New survey ranks local judicial candidates

Graphs via the N.C. Bar Association Performance Evaluation Survey
Graphs via the N.C. Bar Association Performance Evaluation Survey

With time quickly counting down to the May 6 primary election, a new survey by the N.C. Bar Association evaluates the candidates running to be local District Court judges.

A previous survey released earlier this year highlighted the performance of incumbent judges. But the new report is the first to focus on the three candidates seeking one available seat representing District 28, which encompasses Buncombe County.

The survey asked local attorneys to anonymously evaluate the District Court candidates on a range of factors, such as overall performance, legal ability and administrative skills (see charts above and below). Incumbent Democratic Judge Ed Clontz received lower scores than his primary opponents in every category measured. Formerly an Asheville attorney, Clontz was appointed to the position by then-Gov. Bev Perdue in 2011. He was previously Buncombe County’s chief assistant clerk of Superior Court, and prior to that, he was assistant clerk and magistrate. Challengers Thomas Amburgey and J. Matthew Martin are vying with him for the seat; the top-two vote-getters in the May 6 primary will continue to the Nov. 4 general election.

Amburgey, a Republican, received the highest rankings from his colleagues in the N.C. Bar Association survey. He has worked as an assistant district attorney in Buncombe County since he graduated from the Appalachian School of Law in 2007. Martin, a Democrat, also got high scores. He currently works in private practice and as an adjunct professor at the UNC and Elon University law schools. Martin previously served as associate judge of the Cherokee Court, the tribal court for the Eastern Band of Cherokee Indians.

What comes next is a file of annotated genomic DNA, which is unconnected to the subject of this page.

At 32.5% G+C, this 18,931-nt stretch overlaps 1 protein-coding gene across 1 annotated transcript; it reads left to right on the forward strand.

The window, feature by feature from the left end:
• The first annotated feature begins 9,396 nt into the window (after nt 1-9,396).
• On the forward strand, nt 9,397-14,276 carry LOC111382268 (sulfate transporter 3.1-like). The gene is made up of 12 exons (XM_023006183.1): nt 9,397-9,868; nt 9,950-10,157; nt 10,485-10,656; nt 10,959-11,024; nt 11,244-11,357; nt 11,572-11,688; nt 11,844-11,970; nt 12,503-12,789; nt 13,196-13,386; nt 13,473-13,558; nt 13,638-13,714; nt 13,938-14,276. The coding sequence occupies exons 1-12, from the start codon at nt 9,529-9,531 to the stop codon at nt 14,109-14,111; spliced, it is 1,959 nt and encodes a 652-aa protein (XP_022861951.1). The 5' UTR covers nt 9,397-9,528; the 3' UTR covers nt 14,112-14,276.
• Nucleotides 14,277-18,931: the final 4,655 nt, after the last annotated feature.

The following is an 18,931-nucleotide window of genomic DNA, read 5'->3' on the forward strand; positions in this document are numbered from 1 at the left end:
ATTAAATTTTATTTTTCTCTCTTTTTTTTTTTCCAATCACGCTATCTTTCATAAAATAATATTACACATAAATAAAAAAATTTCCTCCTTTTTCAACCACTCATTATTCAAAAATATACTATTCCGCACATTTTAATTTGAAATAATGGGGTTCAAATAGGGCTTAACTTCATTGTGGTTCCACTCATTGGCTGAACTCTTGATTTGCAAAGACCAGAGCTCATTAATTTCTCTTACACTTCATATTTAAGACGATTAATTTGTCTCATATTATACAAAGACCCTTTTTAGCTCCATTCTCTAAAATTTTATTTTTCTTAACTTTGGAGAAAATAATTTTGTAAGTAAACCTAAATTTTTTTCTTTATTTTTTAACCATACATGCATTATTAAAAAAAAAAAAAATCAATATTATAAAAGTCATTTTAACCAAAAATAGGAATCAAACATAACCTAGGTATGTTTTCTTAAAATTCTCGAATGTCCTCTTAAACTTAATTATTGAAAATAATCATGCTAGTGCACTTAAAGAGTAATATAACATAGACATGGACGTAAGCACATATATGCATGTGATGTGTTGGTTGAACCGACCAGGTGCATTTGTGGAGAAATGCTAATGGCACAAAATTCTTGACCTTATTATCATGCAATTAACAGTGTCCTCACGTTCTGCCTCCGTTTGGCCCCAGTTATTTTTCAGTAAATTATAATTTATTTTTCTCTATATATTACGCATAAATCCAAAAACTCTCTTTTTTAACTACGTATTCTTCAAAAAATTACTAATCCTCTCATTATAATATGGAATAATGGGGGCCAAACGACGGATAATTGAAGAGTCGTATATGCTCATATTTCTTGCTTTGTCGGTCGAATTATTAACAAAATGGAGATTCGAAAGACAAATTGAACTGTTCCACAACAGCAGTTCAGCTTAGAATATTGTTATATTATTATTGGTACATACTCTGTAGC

Buncombe County’s District Court judges are charged with dealing with a wide range of important matters, from property disputes to domestic relations. Nearly all local misdemeanor cases fall under their jurisdiction, as well as probable cause hearings in felony cases.

The three District 28 candidates recently debated—– read coverage of that here.

Early voting on runs through May 3.  For list of early voting locations and more information from the Buncombe County Dept. of Election Services, visit its website here.

Graphs via the N.C. Bar Association Performance Evaluation Survey
Graphs via the N.C. Bar Association Performance Evaluation Survey
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About Jake Frankel
Jake Frankel is an award-winning writer and reporter who enjoys covering a wide range of topics, from politics and government to business, education and entertainment.

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